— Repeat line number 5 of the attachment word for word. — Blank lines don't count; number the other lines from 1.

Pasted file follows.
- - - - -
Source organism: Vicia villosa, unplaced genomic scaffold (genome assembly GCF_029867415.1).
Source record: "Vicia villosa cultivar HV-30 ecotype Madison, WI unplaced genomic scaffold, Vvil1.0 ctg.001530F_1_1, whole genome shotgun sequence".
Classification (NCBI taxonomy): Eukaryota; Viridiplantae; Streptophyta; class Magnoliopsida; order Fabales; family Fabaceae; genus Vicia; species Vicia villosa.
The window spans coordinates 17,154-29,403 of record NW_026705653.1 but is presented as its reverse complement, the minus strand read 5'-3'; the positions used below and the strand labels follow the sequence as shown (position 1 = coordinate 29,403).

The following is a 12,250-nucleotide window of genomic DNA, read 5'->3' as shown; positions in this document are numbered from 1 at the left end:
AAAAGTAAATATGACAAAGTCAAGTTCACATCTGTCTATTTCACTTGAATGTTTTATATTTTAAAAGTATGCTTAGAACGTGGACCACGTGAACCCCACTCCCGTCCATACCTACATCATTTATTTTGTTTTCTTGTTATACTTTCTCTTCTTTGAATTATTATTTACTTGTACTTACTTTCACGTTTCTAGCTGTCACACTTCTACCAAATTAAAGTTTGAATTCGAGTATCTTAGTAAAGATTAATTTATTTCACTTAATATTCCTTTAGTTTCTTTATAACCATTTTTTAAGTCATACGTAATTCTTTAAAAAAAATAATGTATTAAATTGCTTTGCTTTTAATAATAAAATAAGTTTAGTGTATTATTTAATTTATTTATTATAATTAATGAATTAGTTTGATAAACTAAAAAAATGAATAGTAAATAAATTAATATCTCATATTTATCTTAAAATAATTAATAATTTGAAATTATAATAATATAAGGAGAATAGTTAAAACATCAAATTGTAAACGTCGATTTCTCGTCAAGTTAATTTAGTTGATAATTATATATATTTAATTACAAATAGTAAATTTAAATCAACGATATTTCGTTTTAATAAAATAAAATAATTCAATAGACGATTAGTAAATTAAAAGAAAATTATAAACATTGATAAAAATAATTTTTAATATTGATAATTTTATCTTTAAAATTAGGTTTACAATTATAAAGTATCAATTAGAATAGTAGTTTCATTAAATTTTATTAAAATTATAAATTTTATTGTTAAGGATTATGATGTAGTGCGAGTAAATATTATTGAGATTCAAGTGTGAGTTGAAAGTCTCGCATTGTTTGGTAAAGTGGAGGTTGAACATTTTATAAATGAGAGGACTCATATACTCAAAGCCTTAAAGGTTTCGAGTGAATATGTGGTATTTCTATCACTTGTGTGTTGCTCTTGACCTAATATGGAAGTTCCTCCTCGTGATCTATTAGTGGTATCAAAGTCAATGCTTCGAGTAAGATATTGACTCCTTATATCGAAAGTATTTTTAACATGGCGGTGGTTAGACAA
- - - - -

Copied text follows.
The following is a 12,250-nucleotide window of genomic DNA, read 5'->3' as shown; positions in this document are numbered from 1 at the left end: